In this episode, Ermin interviews four scholars and activists about Ramadan fasting in their countries and communities. The episode reveals many similarities across the four continents – North America, Africa, Europe, and Asia – as well as distinct local practices. Central to the observance of Ramadan are family, community, prayers, Qur’anic recitations, and acts of charity. The four guests are Nisa Muhammad (United States), Ahmet Alibašić (Bosnia and Herzegovina), Ibtisaam Ahmed (South Africa), and Lien Iffah Naf’atu Fina (Indonesia).
More episodes from "Islam on the Edges"
Muslims of the Caribbean
1:03:41In episode 8 of the “Islam on the Edges” podcast, Ermin Sinanovic talks with Dr. Aliyah Khan and Dr. Kenneth Chitwood about the Muslims of the Caribbean. They discussed the coming of Islam to the region, Muslim diversity, ethnolinguistic differences, material and cultural production, major historical developments, Muslim politics, and knowledge production. Muslims of the Caribbean is a growing community due to the continued conversion to Islam in the region. This wide-ranging episode briefly introduces this Muslim community’s rich history, legacy, and present.
The Islamic Party in North America
53:05In episode 7 of the “Islam on the Edges” podcast, Ermin Sinanovic talks to Imam Khalid Griggs about the Islamic Party in North America (IPNA). The episode traces the origins of the IPNA within the African-American Muslim community. It looks at the transnational links with the Muslims in Pakistan, Lybia, and other countries, that have contributed to the development of ideas within the IPNA. Imam Griggs talks about the relationship between the Nation of Islam and IPNA, the importance of Malcolm X, and the connection with the Muslims in the Caribbean. The IPNA was mostly active in the 1970s and the 1980s. It left a lasting influence on a generation of Muslim activists in the African-American community. This episode sheds light on the legacy of the IPNA. BIO: Imam Khalid Griggs is the Imam of Community Mosque of Winston-Salem (NC), Director of Social Justice and Civic Engagement ICNA Council for Social Justice, Board Member of the Institute for Dismantling Racism, Member Sponsoring Committee Triad Industrial Areas Foundation, and member of Interfaith Winston-Salem.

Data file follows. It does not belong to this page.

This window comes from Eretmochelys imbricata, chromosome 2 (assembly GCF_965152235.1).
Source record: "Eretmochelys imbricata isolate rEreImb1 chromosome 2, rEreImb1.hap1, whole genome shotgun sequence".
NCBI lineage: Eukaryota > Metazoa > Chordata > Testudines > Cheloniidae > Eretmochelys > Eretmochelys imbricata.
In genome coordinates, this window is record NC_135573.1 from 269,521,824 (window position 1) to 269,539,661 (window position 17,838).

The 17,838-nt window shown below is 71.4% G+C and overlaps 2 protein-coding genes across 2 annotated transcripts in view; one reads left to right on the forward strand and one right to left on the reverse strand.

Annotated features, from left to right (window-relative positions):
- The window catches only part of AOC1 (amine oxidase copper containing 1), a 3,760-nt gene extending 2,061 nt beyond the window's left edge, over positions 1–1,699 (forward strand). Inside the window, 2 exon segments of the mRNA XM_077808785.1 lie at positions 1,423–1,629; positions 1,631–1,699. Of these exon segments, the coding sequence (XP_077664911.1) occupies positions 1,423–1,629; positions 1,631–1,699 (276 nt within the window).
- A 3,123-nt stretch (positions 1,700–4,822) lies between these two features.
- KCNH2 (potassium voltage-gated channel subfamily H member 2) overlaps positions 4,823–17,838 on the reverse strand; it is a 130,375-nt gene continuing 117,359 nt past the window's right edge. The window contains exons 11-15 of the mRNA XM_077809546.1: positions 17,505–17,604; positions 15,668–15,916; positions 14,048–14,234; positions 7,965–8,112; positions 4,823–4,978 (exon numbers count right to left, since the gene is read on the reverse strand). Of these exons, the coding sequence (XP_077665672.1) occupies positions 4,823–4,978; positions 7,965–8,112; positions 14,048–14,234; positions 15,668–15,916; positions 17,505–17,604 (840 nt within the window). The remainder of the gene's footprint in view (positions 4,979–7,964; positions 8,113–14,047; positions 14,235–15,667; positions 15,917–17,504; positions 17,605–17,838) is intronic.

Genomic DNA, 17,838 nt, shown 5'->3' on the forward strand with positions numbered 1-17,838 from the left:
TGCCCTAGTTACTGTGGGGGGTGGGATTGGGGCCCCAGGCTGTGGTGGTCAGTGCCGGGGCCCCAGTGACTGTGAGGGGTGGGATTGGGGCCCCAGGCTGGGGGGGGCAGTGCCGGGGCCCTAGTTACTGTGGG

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The Securitization of Muslims in Europe
51:08In episode 6 of the “Islam on the Edges” podcast, Ermin Sinanovic talks to Dr. Farid Hafez (Williams College) about the securitization of Muslims in Europe. In a vibrant discussion, Dr. Hafez speaks about the neo-Nazis and their relationship with Islamophobia in Austria and other European countries. He traces the rise of the New Right and its role in anti-Muslim rhetoric. Dr. Hafez focuses explicitly on Austria, his country of origin, and its increasing anti-Muslim turn. He examines the long-standing presence of Muslims in Austria, dating back to the Austro-Hungarian Empire, and how the contemporary Austrian state racializes the Muslim presence. With the French presidential elections around the corner, this episode is a timely reminder of the precarious position of Muslims in Europe.
Female Muslim Piety in Bosnia and Herzegovina